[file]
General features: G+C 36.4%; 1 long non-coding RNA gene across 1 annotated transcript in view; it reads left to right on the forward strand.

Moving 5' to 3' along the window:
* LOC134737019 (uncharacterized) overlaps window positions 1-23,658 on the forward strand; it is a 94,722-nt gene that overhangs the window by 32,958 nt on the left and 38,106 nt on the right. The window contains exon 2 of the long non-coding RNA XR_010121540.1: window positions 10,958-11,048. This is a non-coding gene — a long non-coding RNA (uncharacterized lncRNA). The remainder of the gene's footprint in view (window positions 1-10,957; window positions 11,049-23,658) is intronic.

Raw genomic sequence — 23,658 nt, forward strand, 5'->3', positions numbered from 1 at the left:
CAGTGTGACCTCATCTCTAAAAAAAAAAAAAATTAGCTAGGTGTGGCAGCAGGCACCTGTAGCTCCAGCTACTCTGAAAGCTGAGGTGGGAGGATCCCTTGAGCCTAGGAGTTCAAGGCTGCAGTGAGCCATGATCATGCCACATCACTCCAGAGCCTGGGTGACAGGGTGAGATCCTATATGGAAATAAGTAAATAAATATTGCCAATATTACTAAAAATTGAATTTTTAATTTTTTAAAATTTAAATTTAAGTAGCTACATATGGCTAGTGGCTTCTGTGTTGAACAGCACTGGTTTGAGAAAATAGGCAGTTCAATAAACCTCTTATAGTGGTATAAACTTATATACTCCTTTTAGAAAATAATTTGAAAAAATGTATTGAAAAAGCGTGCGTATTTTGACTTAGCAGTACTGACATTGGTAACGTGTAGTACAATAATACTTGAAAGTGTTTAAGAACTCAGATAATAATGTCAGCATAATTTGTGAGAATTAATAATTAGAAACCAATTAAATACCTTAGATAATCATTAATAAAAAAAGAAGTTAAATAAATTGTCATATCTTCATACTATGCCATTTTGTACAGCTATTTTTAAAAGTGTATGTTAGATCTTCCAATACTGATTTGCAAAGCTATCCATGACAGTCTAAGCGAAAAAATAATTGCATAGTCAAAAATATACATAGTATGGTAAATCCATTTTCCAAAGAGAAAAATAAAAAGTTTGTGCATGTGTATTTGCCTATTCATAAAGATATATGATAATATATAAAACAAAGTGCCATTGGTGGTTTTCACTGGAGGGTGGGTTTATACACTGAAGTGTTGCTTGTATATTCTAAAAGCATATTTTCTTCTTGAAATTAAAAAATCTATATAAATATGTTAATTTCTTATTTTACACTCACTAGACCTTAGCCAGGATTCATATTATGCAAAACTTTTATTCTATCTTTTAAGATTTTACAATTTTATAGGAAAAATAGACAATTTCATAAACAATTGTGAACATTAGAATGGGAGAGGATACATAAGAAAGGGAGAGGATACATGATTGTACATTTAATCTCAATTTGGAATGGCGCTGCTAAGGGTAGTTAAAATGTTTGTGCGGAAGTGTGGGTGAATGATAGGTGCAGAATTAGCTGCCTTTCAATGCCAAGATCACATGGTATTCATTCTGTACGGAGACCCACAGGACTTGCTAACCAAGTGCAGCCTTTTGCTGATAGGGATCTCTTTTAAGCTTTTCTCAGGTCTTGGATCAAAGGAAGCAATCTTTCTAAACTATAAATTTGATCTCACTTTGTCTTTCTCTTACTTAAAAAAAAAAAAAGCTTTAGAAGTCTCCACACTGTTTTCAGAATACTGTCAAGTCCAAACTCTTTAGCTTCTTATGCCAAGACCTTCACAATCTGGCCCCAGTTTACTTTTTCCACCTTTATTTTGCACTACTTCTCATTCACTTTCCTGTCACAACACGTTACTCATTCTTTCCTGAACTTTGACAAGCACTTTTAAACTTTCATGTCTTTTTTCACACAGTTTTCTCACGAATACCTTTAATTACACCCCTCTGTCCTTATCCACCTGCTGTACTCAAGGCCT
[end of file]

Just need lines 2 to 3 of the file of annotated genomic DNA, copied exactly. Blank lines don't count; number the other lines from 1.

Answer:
Moving 5' to 3' along the window:
* LOC134737019 (uncharacterized) overlaps window positions 1-23,658 on the forward strand; it is a 94,722-nt gene that overhangs the window by 32,958 nt on the left and 38,106 nt on the right. The window contains exon 2 of the long non-coding RNA XR_010121540.1: window positions 10,958-11,048. This is a non-coding gene — a long non-coding RNA (uncharacterized lncRNA). The remainder of the gene's footprint in view (window positions 1-10,957; window positions 11,049-23,658) is intronic.